Public In Name Only- Cameron McKeon

This reading talks about how there is not much access to public history in Alexandria, VA for Black Americans living there. The library, of course is public, but these black residents were excluded from finding and accessing the resources that their taxes are funding. The courts wanted more race integration and interracial relationships/marriages. The residents living there kept getting pushed back and delayed to accessing these resources, but then a guy named Samuel Tucker changed it all after he started a non-violent sit-in. The court decided that it was finally time to set up Black residents living in Alexandria, VA to get full access to the library and its resources. These residents should have always had access to the library to learn about history, but sometimes it takes protesting to get what these people wanted.

I found this story quite interesting because I did not even realize the fact that Black Americans were denied access to their own library in Alexandria, VA. They weren’t able to learn about certain histories that are found within libraries. Something else I found interesting is how in the 18th century, enslaved African Americans were taught to read in order to read and promote the gospel. White people saw this skill as something useful to the enslaved African Americans. But, when abolitionist movements were starting and soon expanded, those views obviously changed. I never knew anything about this and it caught me off guard because typically I always hear stories from this time period about how enslaved Blacks were never able to read because of just their skin color alone. I’m glad to know some of them did learn to read, but I just wish they had all been trained to read.

Southern Stalemate Blog- Cameron McKeon

This reading dives into the issues of segregation and race inside schools in Virginia. The pages that I read talked about a point in time when Virginia just closed schools instead of just combining the school system as a whole. What is also discussed is how there is a big issue regarding access to education and how it then turned into a war about segregation, which then had residents in Virginia saying they rather have schools closed than allow everyone to have equal access to the school system at their pleasure. I don’t get why that happened because it does not seem reasonable to me, but it happened. By having everyone have equal access in their school system, it makes situations fair for other students than having some students not included because of segregation and race issues.

Then the book talks about how the actual educating of children was at an impasse when a Virginia county decided to close their schools to prevent integration of the school system. There was an obvious divide in the public school system and there was a difference in how public schools were funded as well as private schools. The private schools had white students attending, so they were funded well, but when there was a mixture of white and black students in public schools, then all the sudden those schools could not be supported. This caused the divide and was a huge issue at the time. Virginia residents could not grasp that students with different colored skin, backgrounds, and cultures could fit in.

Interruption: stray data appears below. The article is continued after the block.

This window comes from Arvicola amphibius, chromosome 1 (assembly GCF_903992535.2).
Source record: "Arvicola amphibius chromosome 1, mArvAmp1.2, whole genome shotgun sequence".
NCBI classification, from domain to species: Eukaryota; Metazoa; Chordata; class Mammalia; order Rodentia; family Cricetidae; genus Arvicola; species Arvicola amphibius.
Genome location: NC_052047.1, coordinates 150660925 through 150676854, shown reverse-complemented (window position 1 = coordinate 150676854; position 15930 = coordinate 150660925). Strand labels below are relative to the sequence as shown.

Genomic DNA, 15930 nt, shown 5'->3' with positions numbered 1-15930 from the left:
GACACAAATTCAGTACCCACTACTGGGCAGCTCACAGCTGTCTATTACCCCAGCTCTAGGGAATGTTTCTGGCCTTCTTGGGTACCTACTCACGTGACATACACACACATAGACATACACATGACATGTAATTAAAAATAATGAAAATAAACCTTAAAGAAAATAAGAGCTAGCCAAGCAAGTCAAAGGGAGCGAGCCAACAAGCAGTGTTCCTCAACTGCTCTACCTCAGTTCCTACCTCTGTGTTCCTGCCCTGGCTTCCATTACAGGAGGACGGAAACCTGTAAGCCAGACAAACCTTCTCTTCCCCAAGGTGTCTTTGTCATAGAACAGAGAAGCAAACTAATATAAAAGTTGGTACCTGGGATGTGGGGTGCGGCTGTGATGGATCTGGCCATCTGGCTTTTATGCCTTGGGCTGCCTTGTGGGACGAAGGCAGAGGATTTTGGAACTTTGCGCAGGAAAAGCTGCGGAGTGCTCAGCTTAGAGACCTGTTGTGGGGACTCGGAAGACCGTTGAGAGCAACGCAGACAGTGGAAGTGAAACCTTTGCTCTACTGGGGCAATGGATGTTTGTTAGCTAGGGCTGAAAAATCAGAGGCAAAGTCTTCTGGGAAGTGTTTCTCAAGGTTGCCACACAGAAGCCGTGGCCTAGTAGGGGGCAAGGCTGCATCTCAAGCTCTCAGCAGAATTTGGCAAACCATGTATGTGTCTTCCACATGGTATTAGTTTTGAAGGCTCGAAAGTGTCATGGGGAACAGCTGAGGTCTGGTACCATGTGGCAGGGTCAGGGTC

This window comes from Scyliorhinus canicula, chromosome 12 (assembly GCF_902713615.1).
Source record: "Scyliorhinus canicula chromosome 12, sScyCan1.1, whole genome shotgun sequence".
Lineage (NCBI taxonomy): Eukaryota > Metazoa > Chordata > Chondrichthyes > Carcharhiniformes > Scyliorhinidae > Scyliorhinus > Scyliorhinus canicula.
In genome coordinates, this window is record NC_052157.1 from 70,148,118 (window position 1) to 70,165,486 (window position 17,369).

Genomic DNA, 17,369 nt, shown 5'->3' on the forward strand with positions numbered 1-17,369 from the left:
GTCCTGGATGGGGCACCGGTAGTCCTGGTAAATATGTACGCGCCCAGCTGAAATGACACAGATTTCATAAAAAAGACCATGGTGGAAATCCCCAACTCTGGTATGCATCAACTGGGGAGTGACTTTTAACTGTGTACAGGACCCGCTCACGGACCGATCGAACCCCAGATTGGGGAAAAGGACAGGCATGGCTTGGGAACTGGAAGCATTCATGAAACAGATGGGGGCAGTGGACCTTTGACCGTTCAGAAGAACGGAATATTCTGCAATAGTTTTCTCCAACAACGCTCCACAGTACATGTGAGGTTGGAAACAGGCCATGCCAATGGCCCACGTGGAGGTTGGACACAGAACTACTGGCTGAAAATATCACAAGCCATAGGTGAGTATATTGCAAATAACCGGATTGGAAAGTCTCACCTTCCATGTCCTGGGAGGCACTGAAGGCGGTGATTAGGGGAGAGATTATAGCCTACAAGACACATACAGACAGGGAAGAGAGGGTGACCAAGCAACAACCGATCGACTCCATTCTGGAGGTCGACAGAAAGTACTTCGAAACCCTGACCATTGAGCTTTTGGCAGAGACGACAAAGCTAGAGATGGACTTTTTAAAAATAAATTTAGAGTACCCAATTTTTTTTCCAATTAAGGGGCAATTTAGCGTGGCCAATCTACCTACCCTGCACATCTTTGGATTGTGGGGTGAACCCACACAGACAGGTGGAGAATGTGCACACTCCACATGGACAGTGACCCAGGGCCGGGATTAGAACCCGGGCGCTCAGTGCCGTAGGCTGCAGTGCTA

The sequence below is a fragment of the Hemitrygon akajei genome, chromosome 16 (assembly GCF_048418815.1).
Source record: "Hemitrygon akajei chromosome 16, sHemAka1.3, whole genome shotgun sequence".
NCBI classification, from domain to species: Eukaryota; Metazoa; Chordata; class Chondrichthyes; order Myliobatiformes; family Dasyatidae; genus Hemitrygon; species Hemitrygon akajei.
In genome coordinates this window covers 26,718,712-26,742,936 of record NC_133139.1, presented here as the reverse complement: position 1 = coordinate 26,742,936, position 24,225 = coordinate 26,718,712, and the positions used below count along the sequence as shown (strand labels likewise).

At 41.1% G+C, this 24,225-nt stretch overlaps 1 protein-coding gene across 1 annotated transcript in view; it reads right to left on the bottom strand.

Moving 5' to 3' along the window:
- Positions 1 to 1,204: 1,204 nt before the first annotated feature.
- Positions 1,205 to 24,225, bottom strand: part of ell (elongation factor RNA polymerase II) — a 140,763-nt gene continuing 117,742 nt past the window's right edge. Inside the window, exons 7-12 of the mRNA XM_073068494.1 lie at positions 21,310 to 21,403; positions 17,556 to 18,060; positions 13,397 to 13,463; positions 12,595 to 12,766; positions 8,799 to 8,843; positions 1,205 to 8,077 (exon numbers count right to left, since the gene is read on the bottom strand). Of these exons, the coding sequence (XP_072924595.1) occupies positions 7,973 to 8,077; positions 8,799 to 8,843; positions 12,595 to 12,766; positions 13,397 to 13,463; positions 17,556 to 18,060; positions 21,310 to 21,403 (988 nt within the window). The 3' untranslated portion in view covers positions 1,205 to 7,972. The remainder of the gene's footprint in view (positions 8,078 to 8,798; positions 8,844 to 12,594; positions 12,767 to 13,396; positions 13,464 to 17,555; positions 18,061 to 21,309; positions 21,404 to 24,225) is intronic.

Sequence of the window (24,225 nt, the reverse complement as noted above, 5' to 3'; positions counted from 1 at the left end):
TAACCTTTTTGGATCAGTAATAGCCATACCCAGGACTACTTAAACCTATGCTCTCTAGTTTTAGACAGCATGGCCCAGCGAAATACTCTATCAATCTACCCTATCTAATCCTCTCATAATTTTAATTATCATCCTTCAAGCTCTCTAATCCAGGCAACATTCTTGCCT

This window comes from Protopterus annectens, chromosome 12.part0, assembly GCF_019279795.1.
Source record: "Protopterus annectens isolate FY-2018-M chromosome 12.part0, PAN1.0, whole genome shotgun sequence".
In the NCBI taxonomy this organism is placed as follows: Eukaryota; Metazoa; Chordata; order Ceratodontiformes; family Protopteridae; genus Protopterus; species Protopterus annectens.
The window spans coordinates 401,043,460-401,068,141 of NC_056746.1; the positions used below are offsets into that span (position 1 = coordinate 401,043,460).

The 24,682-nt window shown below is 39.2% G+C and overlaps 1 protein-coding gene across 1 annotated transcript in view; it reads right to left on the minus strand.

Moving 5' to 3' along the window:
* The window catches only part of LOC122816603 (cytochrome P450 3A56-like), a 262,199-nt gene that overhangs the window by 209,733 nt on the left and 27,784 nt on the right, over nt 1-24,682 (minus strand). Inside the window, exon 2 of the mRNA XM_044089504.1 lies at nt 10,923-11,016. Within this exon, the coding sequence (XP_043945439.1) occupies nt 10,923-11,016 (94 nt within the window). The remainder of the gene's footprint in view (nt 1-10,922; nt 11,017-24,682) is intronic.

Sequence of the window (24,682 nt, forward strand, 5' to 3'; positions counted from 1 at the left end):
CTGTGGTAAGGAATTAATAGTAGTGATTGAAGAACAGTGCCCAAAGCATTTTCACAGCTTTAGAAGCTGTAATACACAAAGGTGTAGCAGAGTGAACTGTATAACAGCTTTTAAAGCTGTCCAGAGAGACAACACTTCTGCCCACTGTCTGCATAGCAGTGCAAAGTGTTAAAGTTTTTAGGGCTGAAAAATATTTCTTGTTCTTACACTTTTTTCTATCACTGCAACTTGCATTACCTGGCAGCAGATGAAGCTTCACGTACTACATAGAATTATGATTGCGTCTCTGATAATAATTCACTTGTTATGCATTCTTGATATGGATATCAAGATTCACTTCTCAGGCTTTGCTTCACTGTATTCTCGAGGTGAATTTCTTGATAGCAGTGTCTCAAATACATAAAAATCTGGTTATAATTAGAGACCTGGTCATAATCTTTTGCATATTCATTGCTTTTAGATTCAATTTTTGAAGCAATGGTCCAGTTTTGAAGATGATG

I found this reading very interesting and I find this time period in history interesting as well because these issues changed not only Virginia, but the United States as well and now the public school system is properly and rightfully assimilated.

Chesapeake Requiem- Cameron McKeon

Our author, Earl Swift talks about the people of Tangier Island and he describes the life these island people have created and pictures it really well for the readers. The people there talk in their own language and they have created their own traditions and rituals on their island. What is very unique is that this island is remote from America at certain points in time. Their were other islands around Tangier Island that were home to other people upon their creations, but Tangier Island was abandoned sometime in the 1900s as the population wanted to migrate to a better place.

Tangier Island became an island through melting glaciers and now it continues to slowly sink as time passes. Eventually the island will be extinct and no one will be able to live on it anymore. One of the big reasons as to what is changing on this island is that erosion on the shores is taking the land away little by little. This was believed more than either climate change or global warming at the time. Even with the water levels rising at Tangier Island and the land sinking, the people still wanted to believe erosion than anything else. Had they acknowledged it was climate change/global warming a little bit earlier, the people could have been saving this island for far longer than they have now. Erosion is still the main factor to the changing of the island amongst the people today, even though we know climate change is widely accepted and talked about. Also, it comes as to no surprise to read and learn that the population on the island is shrinking and growing old and soon won’t exist anymore.